Close the door on no-knock raids and usher in training and resources
ISIS kingpin Abu Ibrahim al-Hashimi al-Qurashi received a benefit innocent U.S. citizen Amir Locke was denied — notice of a raid. Amid Locke’s funeral, this stark dichotomy underscores the need to rein in no-knock police raids on Americans.
Locke, 22, was shot and killed in his apartment by Minneapolis police executing a no-knock warrant. His death has sparked protests and renewed criticism over the tactic, which is typically carried out in the middle of the night.
While police must be trained and permitted to use force and the element of surprise when appropriate, unannounced raids should be prohibited or restricted to cases involving clear danger or imminent threat to life — and supported by verified intelligence.
Notably, there is a lack of research supporting no-knock raids. The Council on Criminal Justice Task Force on Policing examined studies that encompass both no-knock raids and SWAT-team raids that involved no notice or limited notice. Three studies showed no correlation between these raids and crime rates. In addition, more than 60 percent of these raids occurred in drug cases, suggesting that they are not prioritized for investigations involving homicides and other serious public safety threats.
Supporters of no-knock raids cite the potential for suspects to escape and officer safety — especially given that targets may be heavily armed and may destroy crucial evidence. Yet, given that the Supreme Court determined in U.S. v. Banks that notice of 15 to 20 seconds constitutes a “quick-knock” raid, officers can effectively address cases where there is strong reason to believe evidence destruction could occur by providing minimal notice that makes spoliation very difficult if not impossible. While there is always a risk of escape, policing leaders have developed a wide range of tactics to reduce it, such as surrounding a residence to form a perimeter, disabling a vehicle that could be used to escape, and taking advantage of advancements in surveillance technology.
When it comes to officer safety, one analysis found officers represented a 20 percent share of fatalities in no-knock raids, compared with 10 percent in forcible raids with notice. Moreover, investing in protective gear and training to conduct announced raids is an attractive alternative for protecting officer safety. A RAND study found officers wearing armor had a 20 percent chance of dying from a torso shot, compared with a 68 percent risk for those unprotected. Ballistic helmets similarly reduce the risk of head injuries. Yet such equipment is not always available, particularly in small departments where officers’ only access might be to buy their own.
Several key reforms are needed.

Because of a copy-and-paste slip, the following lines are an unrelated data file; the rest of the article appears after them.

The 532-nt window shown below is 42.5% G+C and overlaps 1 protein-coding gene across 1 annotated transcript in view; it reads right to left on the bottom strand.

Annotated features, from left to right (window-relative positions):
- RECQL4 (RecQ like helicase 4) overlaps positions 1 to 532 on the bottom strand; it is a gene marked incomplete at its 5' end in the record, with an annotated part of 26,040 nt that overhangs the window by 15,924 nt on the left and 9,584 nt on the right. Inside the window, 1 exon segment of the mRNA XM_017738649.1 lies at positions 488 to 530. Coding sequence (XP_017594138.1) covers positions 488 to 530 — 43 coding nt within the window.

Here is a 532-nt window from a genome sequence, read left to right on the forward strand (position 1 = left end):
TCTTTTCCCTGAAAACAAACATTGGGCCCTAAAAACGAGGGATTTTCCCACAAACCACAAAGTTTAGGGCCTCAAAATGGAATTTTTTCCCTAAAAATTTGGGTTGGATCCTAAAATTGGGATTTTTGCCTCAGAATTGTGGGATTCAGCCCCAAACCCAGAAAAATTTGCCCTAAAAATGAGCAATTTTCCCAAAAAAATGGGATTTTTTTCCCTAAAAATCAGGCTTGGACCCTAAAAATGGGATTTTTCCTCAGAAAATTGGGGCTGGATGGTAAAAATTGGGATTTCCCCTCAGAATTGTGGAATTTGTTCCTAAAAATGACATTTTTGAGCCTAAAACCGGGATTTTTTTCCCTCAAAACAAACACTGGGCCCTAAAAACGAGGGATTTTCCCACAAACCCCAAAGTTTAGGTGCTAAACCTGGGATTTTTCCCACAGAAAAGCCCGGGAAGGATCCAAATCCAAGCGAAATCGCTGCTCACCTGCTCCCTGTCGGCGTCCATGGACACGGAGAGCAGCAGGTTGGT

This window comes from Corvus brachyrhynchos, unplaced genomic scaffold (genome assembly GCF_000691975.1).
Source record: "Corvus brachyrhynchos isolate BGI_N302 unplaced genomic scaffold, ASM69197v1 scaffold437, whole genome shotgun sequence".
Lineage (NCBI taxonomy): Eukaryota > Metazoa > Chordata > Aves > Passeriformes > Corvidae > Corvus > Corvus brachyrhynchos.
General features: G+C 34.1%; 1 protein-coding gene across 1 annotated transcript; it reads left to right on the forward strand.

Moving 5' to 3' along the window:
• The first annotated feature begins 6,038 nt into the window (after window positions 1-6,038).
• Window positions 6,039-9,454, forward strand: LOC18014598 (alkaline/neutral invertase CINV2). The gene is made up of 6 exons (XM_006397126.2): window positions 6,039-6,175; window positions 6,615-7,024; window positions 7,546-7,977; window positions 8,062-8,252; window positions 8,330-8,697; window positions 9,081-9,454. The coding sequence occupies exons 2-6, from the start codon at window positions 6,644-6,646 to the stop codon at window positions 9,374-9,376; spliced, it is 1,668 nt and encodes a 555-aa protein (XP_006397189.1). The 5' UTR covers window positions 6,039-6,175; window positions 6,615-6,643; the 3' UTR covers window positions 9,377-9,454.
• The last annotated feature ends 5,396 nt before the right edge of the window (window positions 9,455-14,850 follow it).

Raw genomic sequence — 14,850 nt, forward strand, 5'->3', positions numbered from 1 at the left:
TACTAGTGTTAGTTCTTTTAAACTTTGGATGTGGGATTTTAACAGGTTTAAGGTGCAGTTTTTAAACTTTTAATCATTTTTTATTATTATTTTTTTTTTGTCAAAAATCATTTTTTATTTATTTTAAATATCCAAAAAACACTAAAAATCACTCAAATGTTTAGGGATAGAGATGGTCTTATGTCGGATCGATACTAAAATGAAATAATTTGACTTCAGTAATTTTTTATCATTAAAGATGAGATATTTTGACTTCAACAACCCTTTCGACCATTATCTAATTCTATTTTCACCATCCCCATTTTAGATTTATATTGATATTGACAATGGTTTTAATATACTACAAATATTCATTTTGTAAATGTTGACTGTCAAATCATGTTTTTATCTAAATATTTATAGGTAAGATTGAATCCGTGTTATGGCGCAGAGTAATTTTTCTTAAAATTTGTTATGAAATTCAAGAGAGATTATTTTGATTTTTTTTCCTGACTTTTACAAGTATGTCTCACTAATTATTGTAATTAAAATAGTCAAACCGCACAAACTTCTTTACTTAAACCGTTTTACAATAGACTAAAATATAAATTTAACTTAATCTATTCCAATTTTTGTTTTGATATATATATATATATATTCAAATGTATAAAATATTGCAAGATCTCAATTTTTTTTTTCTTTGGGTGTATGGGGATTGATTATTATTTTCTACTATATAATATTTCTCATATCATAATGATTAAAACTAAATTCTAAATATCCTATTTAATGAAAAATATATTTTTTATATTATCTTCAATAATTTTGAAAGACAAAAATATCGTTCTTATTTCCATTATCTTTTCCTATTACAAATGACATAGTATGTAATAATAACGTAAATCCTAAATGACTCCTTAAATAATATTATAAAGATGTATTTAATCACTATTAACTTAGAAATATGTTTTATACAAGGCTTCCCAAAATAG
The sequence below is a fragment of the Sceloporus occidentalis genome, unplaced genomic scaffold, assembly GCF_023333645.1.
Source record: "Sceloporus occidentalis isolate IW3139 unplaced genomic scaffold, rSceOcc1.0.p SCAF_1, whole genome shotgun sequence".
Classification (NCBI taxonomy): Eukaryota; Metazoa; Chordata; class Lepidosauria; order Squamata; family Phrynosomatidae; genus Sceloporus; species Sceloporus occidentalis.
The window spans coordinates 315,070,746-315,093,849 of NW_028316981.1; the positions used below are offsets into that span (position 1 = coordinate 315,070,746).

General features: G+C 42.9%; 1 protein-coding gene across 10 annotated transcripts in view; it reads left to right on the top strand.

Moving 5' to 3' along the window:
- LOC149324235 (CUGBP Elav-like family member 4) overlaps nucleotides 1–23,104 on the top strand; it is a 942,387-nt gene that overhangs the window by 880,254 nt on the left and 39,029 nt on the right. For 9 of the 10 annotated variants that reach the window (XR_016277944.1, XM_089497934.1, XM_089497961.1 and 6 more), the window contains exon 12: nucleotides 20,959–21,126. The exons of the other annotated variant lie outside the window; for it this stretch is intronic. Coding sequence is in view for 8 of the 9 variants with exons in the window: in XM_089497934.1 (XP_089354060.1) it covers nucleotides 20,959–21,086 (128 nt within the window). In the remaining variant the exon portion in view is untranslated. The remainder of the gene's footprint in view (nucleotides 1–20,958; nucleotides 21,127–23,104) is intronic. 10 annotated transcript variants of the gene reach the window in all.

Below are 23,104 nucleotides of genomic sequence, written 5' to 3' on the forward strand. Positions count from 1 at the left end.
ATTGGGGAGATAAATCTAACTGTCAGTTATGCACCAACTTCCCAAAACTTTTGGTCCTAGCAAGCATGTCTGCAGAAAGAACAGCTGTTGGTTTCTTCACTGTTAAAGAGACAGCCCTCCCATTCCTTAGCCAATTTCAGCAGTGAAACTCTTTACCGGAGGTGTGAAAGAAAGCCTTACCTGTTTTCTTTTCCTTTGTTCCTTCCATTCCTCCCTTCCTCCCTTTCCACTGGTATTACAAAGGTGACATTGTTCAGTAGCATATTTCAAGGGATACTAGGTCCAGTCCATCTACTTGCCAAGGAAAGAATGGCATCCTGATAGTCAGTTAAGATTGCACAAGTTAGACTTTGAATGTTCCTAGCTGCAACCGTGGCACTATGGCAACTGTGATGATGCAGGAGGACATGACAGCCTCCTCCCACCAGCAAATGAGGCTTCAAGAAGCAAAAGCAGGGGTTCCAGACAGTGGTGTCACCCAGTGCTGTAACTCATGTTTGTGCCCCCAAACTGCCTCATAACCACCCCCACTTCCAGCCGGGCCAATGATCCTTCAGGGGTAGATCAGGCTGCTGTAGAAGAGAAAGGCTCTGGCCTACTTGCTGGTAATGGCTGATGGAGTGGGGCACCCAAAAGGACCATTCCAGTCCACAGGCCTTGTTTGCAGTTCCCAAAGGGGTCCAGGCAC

First, to the extent they are used at all, no-knock raids should only occur in exigent circumstances as part of investigations targeting the most serious crimes — and in the case of search warrants, should involve the use of surveillance to identify a time when no one is likely to be present in the building. In addition, a Threat Assessment Matrix that assesses factors such as whether uninvolved parties or children might be on the premises should be compiled not just before no-knock raids, but also prior to using a SWAT team to make a forcible entry, even with some degree of notice.
Jurisdictions also should require the head of the relevant law enforcement agency to sign off on any no-knock raids, a step that bipartisan Texas legislation would mandate. This parallels the military context where soldiers follow orders issued at the highest levels based on all intelligence and full consideration of other options.
Finally, given the importance of transparency in cultivating trust between police agencies and the communities they serve, data on activities such as no-knock raids, SWAT raids, and warrantless searches should be regularly published online along with other outcomes such as injuries to residents and officers and whether contraband was found.
Such reforms were endorsed by the CCJ Policing Task Force, a group that spanned leaders in law enforcement, civil rights, police oversight, and community advocacy. States like Utah and Florida have enacted limitations, reflecting a shared concern about individual liberty and the tension these raids create with the exercise of Second Amendment rights. Mr. Locke’s gun, which Minneapolis authorities say prompted the officer to open fire, was reportedly a legal weapon. Notably, some 23 states, mostly conservative ones, have some form of the “castle doctrine,” which buttresses the legal standing of residents who use deadly force against intruders.
Restricting unannounced raids also aligns with the broader push to shift American policing from a warrior model to a guardian model. Accomplishing that transition will require a greater emphasis on the right type of training. One survey found the average police academy provides recruits with just ten hours of training on communication skills, eight hours on de-escalation, and eight hours on crisis intervention — compared to 107 hours on firearms and defensive tactics. Traditional curricula also draw too heavily from the military context, including drills focused on yelling at one another.
Supporting police with the right training and protective gear — even when that means more funding — can help us move beyond no-knock raids and toward a guardian mindset that unites police and communities.
Our police and military both merit our admiration for taking on challenging and perilous missions, but if we conflate the two, our individual lives and liberties may too often become a casualty.